There are many reasons why the joint lining can become worn or damaged:

Osteoarthritis in your knee

Osteoarthritis is a degenerative condition and is the most common reason for knee replacement surgery. This occurs when the cartilage wears down and the bones within the joint rub against each other. This leads to increasing pain and can restrict movement of the knee joint. Some patients also experience crunchy, creaky knees - especially when going up and down the stairs.

The bones may compensate by growing thicker and producing bony outgrowths to try to repair themselves. This can cause more friction and pain.

It’s estimated that about eight million people are affected by osteoarthritis in the UK. The main risk factors for developing osteoarthritis of the knee are:

  • Obesity
  • Being over 50 years of age
  • Previous knee injuries

Rheumatoid arthritis

This is where the body’s own immune system (the body’s defence against infection) affects the lining of the joint in the knee, resulting in stiffness and pain.

Traumatic arthritis

This results from a serious knee injury such as a fracture, ligament damage or meniscus tear. The impact of the accident also causes ‘mini trauma’ to the cartilage which, over time, develops into osteoarthritis which causes knee pain and stiffness. If non-surgical knee treatments such as muscle strengthening haven’t worked, you might need to consider a total knee replacement.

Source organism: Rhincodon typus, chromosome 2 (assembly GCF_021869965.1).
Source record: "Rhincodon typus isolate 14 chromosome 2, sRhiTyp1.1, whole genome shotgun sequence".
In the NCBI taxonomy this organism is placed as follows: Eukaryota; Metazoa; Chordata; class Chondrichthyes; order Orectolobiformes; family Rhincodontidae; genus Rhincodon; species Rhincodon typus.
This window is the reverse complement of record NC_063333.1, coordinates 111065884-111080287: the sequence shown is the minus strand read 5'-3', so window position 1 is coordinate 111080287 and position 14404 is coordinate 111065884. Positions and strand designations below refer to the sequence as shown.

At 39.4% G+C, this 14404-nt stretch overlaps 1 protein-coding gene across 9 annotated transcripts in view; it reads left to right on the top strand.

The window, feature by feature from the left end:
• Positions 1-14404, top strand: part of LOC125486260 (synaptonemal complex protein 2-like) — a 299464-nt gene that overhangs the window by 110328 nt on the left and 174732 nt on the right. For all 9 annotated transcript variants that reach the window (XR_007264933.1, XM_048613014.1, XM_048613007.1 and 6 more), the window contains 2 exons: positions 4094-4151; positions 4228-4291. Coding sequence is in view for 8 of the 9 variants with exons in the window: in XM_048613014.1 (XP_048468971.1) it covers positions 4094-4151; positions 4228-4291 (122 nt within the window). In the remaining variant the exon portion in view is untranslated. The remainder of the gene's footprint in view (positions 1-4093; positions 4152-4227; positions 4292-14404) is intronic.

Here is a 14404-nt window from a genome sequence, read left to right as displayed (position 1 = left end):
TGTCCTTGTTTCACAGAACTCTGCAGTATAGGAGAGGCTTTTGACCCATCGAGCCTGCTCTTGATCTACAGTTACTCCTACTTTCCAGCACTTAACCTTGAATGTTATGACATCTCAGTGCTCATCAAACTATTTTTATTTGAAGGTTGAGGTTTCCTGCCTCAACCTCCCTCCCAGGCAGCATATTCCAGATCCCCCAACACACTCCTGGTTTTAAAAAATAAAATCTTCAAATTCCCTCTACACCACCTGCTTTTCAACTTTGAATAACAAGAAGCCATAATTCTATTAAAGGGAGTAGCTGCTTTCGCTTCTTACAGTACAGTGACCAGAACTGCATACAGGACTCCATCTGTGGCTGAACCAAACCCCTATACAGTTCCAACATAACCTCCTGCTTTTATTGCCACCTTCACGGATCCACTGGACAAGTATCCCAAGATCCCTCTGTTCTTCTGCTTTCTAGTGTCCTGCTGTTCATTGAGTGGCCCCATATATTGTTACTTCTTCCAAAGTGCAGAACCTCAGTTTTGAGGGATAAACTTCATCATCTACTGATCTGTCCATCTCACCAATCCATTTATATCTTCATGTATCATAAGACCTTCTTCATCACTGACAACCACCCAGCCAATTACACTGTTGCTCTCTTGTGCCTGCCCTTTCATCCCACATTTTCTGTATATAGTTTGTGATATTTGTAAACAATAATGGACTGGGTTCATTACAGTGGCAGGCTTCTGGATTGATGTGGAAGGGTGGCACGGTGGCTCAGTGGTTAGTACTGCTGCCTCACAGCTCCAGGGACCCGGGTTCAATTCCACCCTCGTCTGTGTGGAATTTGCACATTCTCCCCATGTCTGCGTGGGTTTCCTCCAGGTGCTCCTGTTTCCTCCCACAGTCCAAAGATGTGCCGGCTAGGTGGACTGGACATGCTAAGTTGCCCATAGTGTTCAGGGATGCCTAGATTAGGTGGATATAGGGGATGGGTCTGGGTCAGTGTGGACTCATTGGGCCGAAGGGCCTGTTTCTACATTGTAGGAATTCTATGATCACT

What are the different types of knee replacement?

Knee replacements are either fixed to the bone with cement or are uncemented. Uncemented replacements rely on the body to grow bone into the knee replacement. After around nine months to a year, the knee replacement is fixed strongly to the bone.

A cemented replacement will be as strong as it’s going to be by the time the operation is finished.

If I suffer from arthritis in both knees, should I have a double knee replacement?

Replacing both knees together isn’t common practice and, at Benenden Hospital, we don’t operate on both knees at the same time.

A knee replacement is a major operation and can cause quite a lot of stress to the body. If you have underlying medical conditions, you may be at higher risk of complications during anaesthetic, breathing problems, heart problems or blood clots – so it’s better to minimise the impact on your body by doing one procedure at a time.

If you have severe arthritis of both knees, we’d do staged operations, with the worst knee first. Once you’ve recovered, at around six weeks, we’ll talk to you about planning to replace the other knee three to six months later.

What happens at a total knee replacement consultation?

Your Consultant will discuss your medical history and look at how well you move and the strength of your muscles. They’ll also view x-rays of the knee joint damage and look for exposed bone on bone in at least one knee compartment, before recommending the best course of treatment. Knee replacement surgery will only be recommended after you’ve tried non-surgical treatments such as changing your lifestyle, losing weight, taking pain relief or physiotherapy.